The sound of his show was thoroughly unpleasant. I was painted into a corner. All my attention and control flexibility was eaten up by just surviving, a situation referred to by some pro-sound folks as “combat audio.”
And this was just one guy.
Seriously, folks, I’ve had bands that filled almost every inch of a good-sized stage that were joys to work with, and “one guitar/ one vocal” acts that made me want to beg to do something (anything) else. It’s entirely possible for any act, of any size, to obliterate a tech’s prep and force a huge struggle.
This is why I harp on proportionality like I do. Yes, raw volume matters. A band with good proportionality but too much volume will quickly paint both the noise wrangler and themselves into a troublesome corner, but an inter-member volume mismatch can be much worse. With high-output source material, a PA or monitor rig can be run to the clip lights at surprisingly low gain. In situations where one source is low-output, and another high?
Well, let’s just say that it’s very possible (and not uncommon) to run out of usable gain LONG before you run out of power.
There Are Beautiful Corners Out There
This might all sound very negative, but there is a positive side: Some corners are great places to be painted into.
For instance, when a sound-operator works with a band like, say, Stonefed, you’re pretty much instantly pushed into a wall from which escape would be very difficult.
But it’s a super-groovy wall. A wall that sounds good. A wall with nice balance and complementary tones that have been worked out well in advance.
When a band like Stonefed is on the deck, and I’ve been painted into the Stonefed corner, I’m in a great place. I don’t have to struggle to “work magic,” because the magic has already been worked. I just walk up, channel a few bits of that magic through the PA for “bonus clarity,” and there it is. If I never even showed up, the show would still be pretty good. Maybe even great.
And using the PA to reinvent the band into something they aren’t might be possible, but it would be a fair amount of work…and I would have to do so with deliberate intent. In other words, the only way to screw up a show like Stonefed’s is to actively fight your way out of the corner.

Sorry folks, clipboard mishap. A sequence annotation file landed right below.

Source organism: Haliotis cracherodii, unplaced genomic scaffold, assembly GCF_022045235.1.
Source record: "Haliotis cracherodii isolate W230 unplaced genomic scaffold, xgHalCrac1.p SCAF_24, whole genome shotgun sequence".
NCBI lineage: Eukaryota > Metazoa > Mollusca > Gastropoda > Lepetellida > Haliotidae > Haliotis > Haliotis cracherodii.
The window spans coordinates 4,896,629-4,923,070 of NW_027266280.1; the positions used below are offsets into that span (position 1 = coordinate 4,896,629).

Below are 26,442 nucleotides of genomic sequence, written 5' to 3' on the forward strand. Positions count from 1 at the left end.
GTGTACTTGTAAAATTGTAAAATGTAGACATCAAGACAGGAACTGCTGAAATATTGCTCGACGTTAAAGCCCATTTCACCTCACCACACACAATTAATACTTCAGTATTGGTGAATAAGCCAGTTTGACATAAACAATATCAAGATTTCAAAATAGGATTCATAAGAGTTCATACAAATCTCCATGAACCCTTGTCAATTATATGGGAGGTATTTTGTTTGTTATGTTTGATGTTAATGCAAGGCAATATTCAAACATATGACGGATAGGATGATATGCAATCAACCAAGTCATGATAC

As such, thoroughly painting a tech into a corner can be a great defense against bad judgment and incompetence. It’s not a complete defense, of course. Some guys and gals are thoroughly determined to have it their way, and are at the helm of an audio rig that can get them their wish. Even so, starting them in a corner that already reflects the show you want means that they have to work that much harder to get out of that corner.
So – since you’re already going to be painting the audio tech into a corner, it’s in everybody’s best interest to make that corner a pleasant one.
I’m ambivalent about the current “clickbait” trend. On the one hand, I have a dislike for all those headlines that read “This One Crazy Trick Will Reveal 15 Lifehacks That Emotionally Successful People Use, And You Won’t Believe What Happens Next!”
On the other hand, I sometimes visit those links. I mean, come on, there was a cat wearing a dinosaur suit and riding on a Roomba! I had to see that.
I’m wary of oversimplifying live production. The more years I spend on doing it, the more I realize that the rabbit hole goes far deeper than I can imagine. The notion that there could be “One Crazy Trick” that can improve your show almost automatically makes me a little nervous. It’s a notion that seems to validate the idea of being merely a button-pusher. It seems to reward the tendency to memorize a procedure without understanding what the procedure means, or where it comes from.
But, in a way, there is that “One Trick.” It’s not crazy, nor is it necessarily simple to pull off.
Even so, if you do this one thing you will have taken a huge step towards making your live shows a lot better:
Sound Like A Band Before The PA Gets Involved
So, what does that mean?
It means that all of the sonic proportionalities involved in your music should be worked out in rehearsal.
I’ll say that again.
It means that all of the sonic proportionalities involved in your music should be worked out in rehearsal.
The way the guitars work together so that you can hear both parts distinctly? You should figure that out while you practice.
The amount of keyboard volume necessary to complement things in the song-proper, and then the amount of boost required for the awesomesauce organ solo at the end of the tune? You should nail that down before you’re on deck.
The way to tune the drums and choose the cymbals such that the drummer’s style makes the kit audible without obliterating everything else? You should do that at your regular time for working things out as a band.
Oh, and the vocals? If the lyrics aren’t sitting in the right place during your rehearsals, you should fix that. (Important: If the vocals are being drowned, it is better to partially drain the bathtub than to buy flippers and a snorkel. Meditate upon this.)
Without a “pro” PA, without an audio-human at the helm of a console, and without a stadium-class monitoring rig, your band should like a cohesive ensemble. The sounds that should be blending together into an interesting texture should be doing just that. The parts that should pop out and snap their metaphorical fingers under the audience’s collective nose should do that. If the singer is supposed to be sitting on top of it all, they should be doing that.